DanielTemkin1 ElizabethRiley1 J-KIM1 Faith-Holland1 ChrisHo1






KatieC1 EmilyG1 SeanCapone1 AllisonWade1 JordanBortner1









my nights are more beautiful than your days

“Those are nicer than my images” utters Lucas, while looking at the radiant X-rays of his ailing brain. Seconds later he receives a morbid announcement from his doctor: an unknown disease is deteriorating his ability to reason and speak. Reckless and self-involved, Lucas encounters Blanche at a bar. She is a mysterious and erratic nightclub performer possessing the obscure ability to foretell the future. While at the bar, an assistant fills Lucas in on the booming success of his recently invented computer program. “Europe is using your language” cries the friend, preparing Lucas for his awaiting fame and prosperity, unaware of his waning ability to comprehend. Upon this rapid entry into Andrzej Żuławski’s 1989 film My Nights Are More Beautiful Than Your Days, viewers experience a potpourri of unparalleled dialogues, wayward acts and psychedelic ambiences blanketed by chaos and tumult. Stemming from the discordance of communication between Lucas and Blanche, this turmoil manifests the inherently warped harmony between the corporeal and the digital—between the animal and the artificial. In the beginning of the film Blanche’s sensuous and instinctive aura opposes the systematic and rationalist presence of Lucas’ machine self. Later in the film Blanche gradually adopts the role of thinking agent, while her disoriented lover suffers from declining memory and speech—two anchors of his identity as a computer genius.


The artists in this exhibition reflect on the aesthetics of chaos that prevail at the intersection of the corporeal—tactile, rampant and imperfect—and the machine that is precise, purist yet askew. Possibilities of communication, expression and benevolence are put to the test in a landscape where the potential of the machine dwarfs the heroic frailties of man and the essence of the body limits the rise of the mechanized. The urge to communicate and empathize between two parties still remains—as Lucas and Blanche strive to do—while the body fights with its failings and the machine defies its wryness and complexities. Aside from scientific advancement and creative incentive, such communication between man and machine often times bears chaos. Turning its focus on mayhem, this exhibition showcases the different paths artists take to illustrate the riotous stimuli prevalent when the reign of the rational abates, and the bizarre ascends.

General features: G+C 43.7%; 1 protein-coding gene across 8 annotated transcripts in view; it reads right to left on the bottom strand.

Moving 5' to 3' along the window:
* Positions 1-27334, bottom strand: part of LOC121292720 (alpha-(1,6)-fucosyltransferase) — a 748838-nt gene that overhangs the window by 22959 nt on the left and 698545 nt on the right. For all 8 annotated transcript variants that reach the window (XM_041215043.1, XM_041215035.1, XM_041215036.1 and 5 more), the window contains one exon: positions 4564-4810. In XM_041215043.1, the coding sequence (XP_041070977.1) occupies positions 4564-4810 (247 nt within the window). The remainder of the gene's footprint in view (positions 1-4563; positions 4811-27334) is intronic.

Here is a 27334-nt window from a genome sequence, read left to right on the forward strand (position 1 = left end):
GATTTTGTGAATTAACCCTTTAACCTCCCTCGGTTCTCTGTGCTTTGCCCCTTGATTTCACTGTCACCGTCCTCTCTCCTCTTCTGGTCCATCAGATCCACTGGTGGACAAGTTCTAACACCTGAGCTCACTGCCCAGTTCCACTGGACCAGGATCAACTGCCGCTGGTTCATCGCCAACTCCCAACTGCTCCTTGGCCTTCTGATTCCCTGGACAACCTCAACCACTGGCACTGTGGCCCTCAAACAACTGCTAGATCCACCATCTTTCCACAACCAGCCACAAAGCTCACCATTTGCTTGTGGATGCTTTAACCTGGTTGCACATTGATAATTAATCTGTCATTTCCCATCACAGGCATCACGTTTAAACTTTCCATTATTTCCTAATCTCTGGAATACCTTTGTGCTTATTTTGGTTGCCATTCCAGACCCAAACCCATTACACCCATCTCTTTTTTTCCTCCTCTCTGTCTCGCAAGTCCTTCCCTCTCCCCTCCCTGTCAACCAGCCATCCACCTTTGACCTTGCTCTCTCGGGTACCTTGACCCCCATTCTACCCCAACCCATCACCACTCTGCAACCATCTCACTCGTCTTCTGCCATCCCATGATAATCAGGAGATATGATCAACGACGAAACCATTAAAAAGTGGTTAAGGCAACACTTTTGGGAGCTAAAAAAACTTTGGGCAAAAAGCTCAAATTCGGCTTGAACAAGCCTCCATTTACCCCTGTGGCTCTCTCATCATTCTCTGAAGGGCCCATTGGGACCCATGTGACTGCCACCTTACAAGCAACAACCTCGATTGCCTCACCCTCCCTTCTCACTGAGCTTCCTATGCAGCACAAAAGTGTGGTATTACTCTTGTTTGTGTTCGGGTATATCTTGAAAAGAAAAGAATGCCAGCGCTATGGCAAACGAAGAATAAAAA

Daniel Temkin embarks on a quest to adjust natural particularities through digital manipulation. Employing Photoshop tools and personally coded software, Temkin perfectly straightens and centers trees that were once bent and warped, thus causing the surrounding environment to stretch and deform equally in return. Now erect in perfect 90-degree angles, amidst optic disarray, the trees in their renewed forms seem demure, resilient and elegant.


Emily Greenberg appropriates the CIA’s Style Manual & Writer’s Guide to program her own spellchecker tool. Once downloaded, any text may be spellchecked based on the CIA’s criteria for wording, punctuation and grammar. Reflecting on the dictated impact of language on declarations of ideological standpoints, Greenberg’s undertaking scrutinizes the gnarly paths on which language and speech may err, while contemplating the raison d’être of words as arbitrating vessels. Exhibited here are poignant excerpts taken from Jorge Luis Borges’ The Library of Babel and George Orwell’s 1984 that have come in direct contact with and bristled against the CIA style manual.


Christopher K. Ho illustrates the inherent banality of communicative methods within the confines of daily conversations in Lesbian Mountains in Love. Pairing Mount Rainer and El Popo, two glorious yet distant peaks in North America, in a single channel split screen video, Ho humanizes his subject matter by assigning them the language of two drifted lovers. Pulled from various Nicholas Sparks novels, expressions of longing and anticipation are coupled with elements of kitsch and banality to adorn the 40-minute long highly reticent and serene video. Gathering source materials from popular romance novels, the ensuing dialogue showcases the chaos of miscommunication.


Allison L. Wade distorts elements taken from visual culture and its turbulent physical and virtual representations. Purchased from eBay, negatives of ‘80s workout photographs expand, stretch and corrugate after Wade manually distorts them during the scanning process. Poised between the chaos of abstraction and plastic representation of the era, the images Wade achieves are erratic, energetic and subliminal, reminiscent of Lucas’ crumbling recollection through the film’s final moments.